Everything about your domestic life can currently be controlled by a computer, from appliances to the lights, thermostat, TiVo, music, etc. You no longer need Rube Goldberg to make automatic toast.

    Mice are not the ideal input device for systems like this. They’re not portable, and they’re limited in function.

    Touch screens or other haptic devices are the way to go.

  3. i dont see touch screens working. having to stretch over and move your arm about and that? I can see that getting very tiring and annoying very quickly.

  4. I have never liked the mouse as a computer controller. I have several serious problems with it and I wish it would go a way. The best alternative I’ve used was the pointer-nubbin built into the keyboard of my IBM Thinkpad. It’s far superior for keyboarding because you don’t have to constantly reach away from the keys to position the cursor. Also unlike a mouse you don’t have to hold it perfectly still to use the ‘mouse’ button functions correctly.
    I think the mouse was accepted uncritically because it was the default device when many people first learned to use computers. I hope in the future that there will be more options available.

  5. Speech, facial expressions, eye tracking, brainwave input devices etc. will be a great help to disabled people, but for the rest, it’s the hands that will do the interacting to the foreseeable future. Fingers are dexterous, fast, full of nerves for input and output and, best of all, fully under intentional control.

    I’ve tried a rudimentary form of facial expression and eye tracking interface in a lab test. You wouldn’t believe how much effort it takes to point with your eyes and click with a facial expression. If you have ever tried not to smile at something very funny or not to look at nice set of secondary sex characteristics, you know first hand that face and eyes are not properly under conscious control. Same probably goes for brain waves.

    The only potential coming mouse killer I know is tactile touch interface. Even when that comes, mouse is probably just updated so that you can feel what’s on screen around the cursor on the surface of the mouse.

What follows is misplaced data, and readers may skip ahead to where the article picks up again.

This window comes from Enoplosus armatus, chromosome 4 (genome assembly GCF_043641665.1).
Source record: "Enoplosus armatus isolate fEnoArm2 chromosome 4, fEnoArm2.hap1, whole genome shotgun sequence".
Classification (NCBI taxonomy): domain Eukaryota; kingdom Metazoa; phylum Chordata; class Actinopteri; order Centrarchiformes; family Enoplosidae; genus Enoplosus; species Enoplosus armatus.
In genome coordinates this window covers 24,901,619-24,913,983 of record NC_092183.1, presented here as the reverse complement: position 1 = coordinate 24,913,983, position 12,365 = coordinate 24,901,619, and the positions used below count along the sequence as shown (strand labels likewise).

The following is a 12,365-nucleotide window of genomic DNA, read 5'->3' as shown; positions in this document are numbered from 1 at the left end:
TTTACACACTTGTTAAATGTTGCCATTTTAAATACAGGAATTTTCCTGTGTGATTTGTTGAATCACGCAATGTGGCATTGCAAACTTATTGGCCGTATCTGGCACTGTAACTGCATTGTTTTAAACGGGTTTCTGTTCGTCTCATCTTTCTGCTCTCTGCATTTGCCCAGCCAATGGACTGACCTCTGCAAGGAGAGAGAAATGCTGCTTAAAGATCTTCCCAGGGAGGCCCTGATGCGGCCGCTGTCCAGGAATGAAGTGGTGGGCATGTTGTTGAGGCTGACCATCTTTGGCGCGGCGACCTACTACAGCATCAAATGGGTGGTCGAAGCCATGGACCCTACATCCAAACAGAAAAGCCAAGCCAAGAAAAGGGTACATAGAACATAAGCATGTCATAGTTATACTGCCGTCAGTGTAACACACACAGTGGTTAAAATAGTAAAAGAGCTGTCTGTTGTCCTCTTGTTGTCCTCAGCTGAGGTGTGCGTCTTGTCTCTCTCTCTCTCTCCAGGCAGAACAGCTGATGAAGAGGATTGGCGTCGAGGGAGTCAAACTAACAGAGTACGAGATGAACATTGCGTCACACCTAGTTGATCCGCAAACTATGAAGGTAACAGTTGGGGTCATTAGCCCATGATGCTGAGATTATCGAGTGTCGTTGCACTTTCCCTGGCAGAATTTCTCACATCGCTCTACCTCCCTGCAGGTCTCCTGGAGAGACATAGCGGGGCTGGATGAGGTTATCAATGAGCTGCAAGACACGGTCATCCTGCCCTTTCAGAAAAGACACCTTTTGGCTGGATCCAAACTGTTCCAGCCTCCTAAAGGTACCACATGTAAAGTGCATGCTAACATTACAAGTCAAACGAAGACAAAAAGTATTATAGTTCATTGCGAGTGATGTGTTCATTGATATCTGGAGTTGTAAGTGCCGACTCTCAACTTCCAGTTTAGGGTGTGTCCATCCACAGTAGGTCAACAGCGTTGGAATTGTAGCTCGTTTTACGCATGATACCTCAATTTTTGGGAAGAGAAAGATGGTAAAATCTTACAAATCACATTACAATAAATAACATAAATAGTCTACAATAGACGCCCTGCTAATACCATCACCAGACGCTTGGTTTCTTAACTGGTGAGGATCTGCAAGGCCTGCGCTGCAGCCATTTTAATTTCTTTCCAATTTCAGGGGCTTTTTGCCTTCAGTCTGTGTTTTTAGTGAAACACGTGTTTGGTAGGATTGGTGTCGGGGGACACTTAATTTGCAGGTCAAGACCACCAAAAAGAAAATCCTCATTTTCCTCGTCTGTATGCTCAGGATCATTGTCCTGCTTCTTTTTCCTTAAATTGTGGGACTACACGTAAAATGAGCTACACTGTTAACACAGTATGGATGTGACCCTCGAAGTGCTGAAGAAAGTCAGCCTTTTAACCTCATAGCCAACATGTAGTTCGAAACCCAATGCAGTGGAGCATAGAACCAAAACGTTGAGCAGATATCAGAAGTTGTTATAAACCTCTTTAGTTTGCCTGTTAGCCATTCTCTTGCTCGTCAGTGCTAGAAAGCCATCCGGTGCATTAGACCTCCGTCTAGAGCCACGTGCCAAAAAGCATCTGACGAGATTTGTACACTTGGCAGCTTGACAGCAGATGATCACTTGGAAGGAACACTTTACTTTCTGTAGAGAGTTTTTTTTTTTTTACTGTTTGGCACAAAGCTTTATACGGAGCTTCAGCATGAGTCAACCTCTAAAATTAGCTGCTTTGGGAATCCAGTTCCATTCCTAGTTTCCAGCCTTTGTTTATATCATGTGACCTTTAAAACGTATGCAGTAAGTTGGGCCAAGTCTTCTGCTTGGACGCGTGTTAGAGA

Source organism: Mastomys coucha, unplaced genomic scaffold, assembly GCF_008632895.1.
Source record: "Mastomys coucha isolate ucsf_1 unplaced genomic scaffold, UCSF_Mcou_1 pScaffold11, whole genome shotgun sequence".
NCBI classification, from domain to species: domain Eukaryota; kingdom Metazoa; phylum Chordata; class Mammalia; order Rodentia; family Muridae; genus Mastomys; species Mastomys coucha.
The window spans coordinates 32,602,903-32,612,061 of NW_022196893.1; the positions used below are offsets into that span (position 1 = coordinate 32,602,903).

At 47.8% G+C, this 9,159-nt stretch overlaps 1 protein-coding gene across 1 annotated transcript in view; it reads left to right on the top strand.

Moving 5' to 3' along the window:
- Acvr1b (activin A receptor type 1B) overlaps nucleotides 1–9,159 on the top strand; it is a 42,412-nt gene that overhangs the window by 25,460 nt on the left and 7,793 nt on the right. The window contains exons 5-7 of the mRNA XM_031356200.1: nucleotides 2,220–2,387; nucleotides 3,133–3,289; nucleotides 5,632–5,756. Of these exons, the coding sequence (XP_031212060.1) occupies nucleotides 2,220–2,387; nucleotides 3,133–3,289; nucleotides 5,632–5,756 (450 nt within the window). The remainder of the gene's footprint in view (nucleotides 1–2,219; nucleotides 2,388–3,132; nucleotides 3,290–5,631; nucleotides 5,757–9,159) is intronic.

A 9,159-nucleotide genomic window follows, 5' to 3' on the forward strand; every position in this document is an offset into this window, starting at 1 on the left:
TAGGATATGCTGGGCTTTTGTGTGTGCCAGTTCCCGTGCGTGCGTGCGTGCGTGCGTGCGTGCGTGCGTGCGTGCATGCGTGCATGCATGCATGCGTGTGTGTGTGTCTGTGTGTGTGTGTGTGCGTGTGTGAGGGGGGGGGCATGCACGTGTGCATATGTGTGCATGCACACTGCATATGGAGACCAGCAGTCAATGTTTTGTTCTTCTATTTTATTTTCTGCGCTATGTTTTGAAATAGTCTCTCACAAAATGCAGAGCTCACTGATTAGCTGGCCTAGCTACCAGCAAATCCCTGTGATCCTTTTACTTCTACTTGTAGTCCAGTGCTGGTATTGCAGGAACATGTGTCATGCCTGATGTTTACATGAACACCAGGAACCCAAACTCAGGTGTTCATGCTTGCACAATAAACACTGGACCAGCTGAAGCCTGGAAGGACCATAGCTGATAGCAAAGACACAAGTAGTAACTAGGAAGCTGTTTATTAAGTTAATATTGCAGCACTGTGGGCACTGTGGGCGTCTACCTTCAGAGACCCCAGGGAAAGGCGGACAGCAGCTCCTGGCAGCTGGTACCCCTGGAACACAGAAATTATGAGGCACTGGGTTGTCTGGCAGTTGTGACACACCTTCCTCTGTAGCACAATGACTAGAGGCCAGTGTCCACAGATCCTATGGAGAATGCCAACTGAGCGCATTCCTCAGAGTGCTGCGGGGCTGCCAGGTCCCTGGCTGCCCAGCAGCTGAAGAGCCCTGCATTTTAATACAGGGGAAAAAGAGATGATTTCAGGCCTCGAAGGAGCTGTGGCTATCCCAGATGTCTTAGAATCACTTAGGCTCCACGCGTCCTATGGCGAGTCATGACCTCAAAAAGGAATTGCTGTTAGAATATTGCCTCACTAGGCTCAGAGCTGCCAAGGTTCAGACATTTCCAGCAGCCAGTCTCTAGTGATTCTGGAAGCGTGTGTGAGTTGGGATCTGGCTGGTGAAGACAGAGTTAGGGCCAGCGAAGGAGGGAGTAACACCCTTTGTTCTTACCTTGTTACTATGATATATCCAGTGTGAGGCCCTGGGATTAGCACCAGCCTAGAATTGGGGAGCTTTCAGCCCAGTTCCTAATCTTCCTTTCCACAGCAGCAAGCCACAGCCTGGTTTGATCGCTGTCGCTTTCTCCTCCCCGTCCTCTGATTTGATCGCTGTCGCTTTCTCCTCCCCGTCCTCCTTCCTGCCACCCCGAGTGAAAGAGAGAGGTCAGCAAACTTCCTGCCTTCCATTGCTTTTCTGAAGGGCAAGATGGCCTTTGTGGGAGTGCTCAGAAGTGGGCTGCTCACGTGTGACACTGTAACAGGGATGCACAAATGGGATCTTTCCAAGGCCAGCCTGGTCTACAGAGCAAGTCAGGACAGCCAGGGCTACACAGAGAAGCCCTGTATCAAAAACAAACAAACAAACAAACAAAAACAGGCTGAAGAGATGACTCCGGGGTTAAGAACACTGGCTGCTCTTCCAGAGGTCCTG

6. Touchscreens don’t work for office type work or long periods of browsing unless the monitor is in your lap. I might be showing my age, but I remember IBM Light Pens (that, the keyboard and joystick were the originally supported input devices). They died out because users complained of “gorilla arm”–getting tired of holding your arm out in front of you. The mouse is very comfortable in comparison.

  7. >or working on a notebook

    I go nowhere without a wireless mouse. I hate HATE HAET using trackpads and touchpoints. Even if it means I have to use my leg as a mousepad, I’ll do it.

  8. Mice have been dead in my household for years.

    Why trackballs haven’t completely overtaken them by now is still a mystery. Doesn’t anyone else appreciate deskspace?

  9. Anyone who thinks the mouse is dead needs to try a MX revolution wireless mouse. I`ts like someone put twelve extra useful fingers on your right hand.

  10. I use trackballs both at home and in the office. But then you could argue that they are mutant mice. 🙂

  11. I have used a wacom tablet for over a decade.
    I even have a mini for use with my laptop!
    I can’t imagine a more intuitive device.

Leave a comment

Your email address will not be published. Required fields are marked *